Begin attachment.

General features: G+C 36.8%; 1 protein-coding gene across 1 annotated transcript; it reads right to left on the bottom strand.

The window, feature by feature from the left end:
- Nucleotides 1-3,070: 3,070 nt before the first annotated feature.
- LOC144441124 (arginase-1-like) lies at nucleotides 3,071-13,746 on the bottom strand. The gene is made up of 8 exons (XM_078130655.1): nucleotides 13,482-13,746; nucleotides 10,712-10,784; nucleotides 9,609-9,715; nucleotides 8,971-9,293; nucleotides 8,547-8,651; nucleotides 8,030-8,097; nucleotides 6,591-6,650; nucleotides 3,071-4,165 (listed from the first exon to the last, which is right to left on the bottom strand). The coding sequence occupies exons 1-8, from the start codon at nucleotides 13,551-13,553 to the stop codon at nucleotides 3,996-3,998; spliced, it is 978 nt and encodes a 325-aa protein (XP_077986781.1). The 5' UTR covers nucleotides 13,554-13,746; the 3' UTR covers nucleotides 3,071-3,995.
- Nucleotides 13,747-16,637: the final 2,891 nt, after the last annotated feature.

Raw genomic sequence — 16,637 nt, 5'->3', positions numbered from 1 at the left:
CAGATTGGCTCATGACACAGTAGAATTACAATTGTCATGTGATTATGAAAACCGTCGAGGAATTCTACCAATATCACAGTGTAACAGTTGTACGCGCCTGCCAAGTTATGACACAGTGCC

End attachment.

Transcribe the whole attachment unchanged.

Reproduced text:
General features: G+C 36.8%; 1 protein-coding gene across 1 annotated transcript; it reads right to left on the bottom strand.

The window, feature by feature from the left end:
- Nucleotides 1-3,070: 3,070 nt before the first annotated feature.
- LOC144441124 (arginase-1-like) lies at nucleotides 3,071-13,746 on the bottom strand. The gene is made up of 8 exons (XM_078130655.1): nucleotides 13,482-13,746; nucleotides 10,712-10,784; nucleotides 9,609-9,715; nucleotides 8,971-9,293; nucleotides 8,547-8,651; nucleotides 8,030-8,097; nucleotides 6,591-6,650; nucleotides 3,071-4,165 (listed from the first exon to the last, which is right to left on the bottom strand). The coding sequence occupies exons 1-8, from the start codon at nucleotides 13,551-13,553 to the stop codon at nucleotides 3,996-3,998; spliced, it is 978 nt and encodes a 325-aa protein (XP_077986781.1). The 5' UTR covers nucleotides 13,554-13,746; the 3' UTR covers nucleotides 3,071-3,995.
- Nucleotides 13,747-16,637: the final 2,891 nt, after the last annotated feature.

Raw genomic sequence — 16,637 nt, 5'->3', positions numbered from 1 at the left:
CAGATTGGCTCATGACACAGTAGAATTACAATTGTCATGTGATTATGAAAACCGTCGAGGAATTCTACCAATATCACAGTGTAACAGTTGTACGCGCCTGCCAAGTTATGACACAGTGCC